E Helgeby: In one sense, a bit more precisely, which part of the building did you actually work in on a regular basis? Was it this storage area below here, or was it in the — what used to be the Parliamentary Library? Yeah.
L Beacroft: Yes, well largely I was working in the Parliamentary Library where — which I think is the Great Hall now is it?
E Helgeby: No it’s actually a part of the museum, it’s one of …
L Beacroft: Oh is it? Okay, all right, yes, and you entered through the big doors which was right as you came in, you came through the foyer area and then you went through the big doors and then you were right — it was right in the centre of the building.
E Helgeby: So that’s where — that was sort of your regular venue? And were there — apart from the library and the storage, the stacks — were there any other areas of the building that you regularly used?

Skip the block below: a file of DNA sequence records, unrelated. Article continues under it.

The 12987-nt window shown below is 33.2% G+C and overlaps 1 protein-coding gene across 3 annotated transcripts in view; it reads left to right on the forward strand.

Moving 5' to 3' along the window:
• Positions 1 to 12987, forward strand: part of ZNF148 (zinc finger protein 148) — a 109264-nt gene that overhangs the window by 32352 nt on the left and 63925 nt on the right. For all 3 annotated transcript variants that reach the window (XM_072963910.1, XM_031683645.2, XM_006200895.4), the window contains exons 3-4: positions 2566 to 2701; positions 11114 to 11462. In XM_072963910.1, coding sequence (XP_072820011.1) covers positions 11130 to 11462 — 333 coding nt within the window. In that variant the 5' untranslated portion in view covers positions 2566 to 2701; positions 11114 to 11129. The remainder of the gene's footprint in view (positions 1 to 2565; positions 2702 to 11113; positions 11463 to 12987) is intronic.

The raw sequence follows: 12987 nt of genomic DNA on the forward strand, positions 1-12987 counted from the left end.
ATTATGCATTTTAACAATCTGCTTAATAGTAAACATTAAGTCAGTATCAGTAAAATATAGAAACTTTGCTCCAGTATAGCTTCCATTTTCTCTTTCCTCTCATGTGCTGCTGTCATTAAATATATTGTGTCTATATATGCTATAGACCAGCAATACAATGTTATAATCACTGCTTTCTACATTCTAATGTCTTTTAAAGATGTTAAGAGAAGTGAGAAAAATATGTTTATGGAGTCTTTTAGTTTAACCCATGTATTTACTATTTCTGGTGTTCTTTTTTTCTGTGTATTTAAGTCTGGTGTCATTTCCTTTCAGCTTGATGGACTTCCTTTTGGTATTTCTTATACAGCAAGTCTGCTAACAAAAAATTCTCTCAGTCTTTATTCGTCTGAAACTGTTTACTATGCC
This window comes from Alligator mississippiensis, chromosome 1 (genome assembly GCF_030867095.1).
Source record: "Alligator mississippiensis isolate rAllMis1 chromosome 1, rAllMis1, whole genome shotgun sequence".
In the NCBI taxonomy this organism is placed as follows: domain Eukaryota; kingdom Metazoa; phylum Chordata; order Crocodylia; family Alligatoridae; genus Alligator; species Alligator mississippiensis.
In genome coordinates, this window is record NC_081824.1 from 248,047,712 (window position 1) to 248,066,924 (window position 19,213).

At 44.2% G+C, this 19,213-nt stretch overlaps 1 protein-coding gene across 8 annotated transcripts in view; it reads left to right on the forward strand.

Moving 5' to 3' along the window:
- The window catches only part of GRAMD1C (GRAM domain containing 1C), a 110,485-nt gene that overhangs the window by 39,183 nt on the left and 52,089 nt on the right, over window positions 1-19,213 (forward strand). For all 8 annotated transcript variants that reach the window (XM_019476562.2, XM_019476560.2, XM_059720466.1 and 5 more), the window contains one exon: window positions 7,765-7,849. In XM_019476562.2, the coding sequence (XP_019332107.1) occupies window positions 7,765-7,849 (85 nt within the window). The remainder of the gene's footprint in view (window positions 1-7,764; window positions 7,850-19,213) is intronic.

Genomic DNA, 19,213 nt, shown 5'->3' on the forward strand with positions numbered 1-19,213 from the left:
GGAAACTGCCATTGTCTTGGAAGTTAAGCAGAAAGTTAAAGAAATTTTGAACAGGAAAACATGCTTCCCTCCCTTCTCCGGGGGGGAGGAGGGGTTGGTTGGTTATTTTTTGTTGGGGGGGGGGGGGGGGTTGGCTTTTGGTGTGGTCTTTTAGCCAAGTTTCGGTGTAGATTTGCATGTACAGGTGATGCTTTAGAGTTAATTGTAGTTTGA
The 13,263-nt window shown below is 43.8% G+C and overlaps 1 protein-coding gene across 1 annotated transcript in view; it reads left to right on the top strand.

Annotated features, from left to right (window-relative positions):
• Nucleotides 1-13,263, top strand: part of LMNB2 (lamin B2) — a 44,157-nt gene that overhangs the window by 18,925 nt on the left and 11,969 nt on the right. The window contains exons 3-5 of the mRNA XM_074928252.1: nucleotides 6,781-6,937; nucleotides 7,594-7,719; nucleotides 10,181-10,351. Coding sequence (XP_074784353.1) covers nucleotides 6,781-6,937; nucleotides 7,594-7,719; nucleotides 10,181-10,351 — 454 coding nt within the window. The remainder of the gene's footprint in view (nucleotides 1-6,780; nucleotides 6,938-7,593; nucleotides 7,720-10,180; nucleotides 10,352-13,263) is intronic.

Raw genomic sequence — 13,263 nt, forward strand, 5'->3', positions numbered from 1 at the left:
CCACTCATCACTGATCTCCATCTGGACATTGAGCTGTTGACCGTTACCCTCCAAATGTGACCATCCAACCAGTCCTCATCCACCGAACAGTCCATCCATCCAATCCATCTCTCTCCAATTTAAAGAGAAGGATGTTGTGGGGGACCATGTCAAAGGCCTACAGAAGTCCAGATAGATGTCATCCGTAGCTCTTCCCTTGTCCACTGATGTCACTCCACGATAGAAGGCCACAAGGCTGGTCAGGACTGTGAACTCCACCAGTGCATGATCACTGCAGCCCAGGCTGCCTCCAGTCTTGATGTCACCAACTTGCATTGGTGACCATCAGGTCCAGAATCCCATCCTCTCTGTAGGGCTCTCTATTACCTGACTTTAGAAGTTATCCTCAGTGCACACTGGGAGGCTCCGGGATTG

L Beacroft: No, I didn’t, I was very much in those areas because I was putting the books away. When the Annexe opened up I did a number of special projects over there, for example there would be parliamentary documents that were not located in one bound volume which for various reasons were considered of some importance, so I would locate all of them, and sometimes that was quite a Sherlock Holmes job — of course this was all before internet — so you’d actually have to see if some of the parliamentarians had kept copies and so forth, so you’d try to find various things that would then create the compendium, and once I’d got them all together and indexed them and checked their authenticity that would be bound. And they were a whole range of things; they could be submissions for an old committee enquiry that was historically of interest or it was relevant to a new one coming up, particular documents that were released by government and so forth. So that’s what I ended up doing.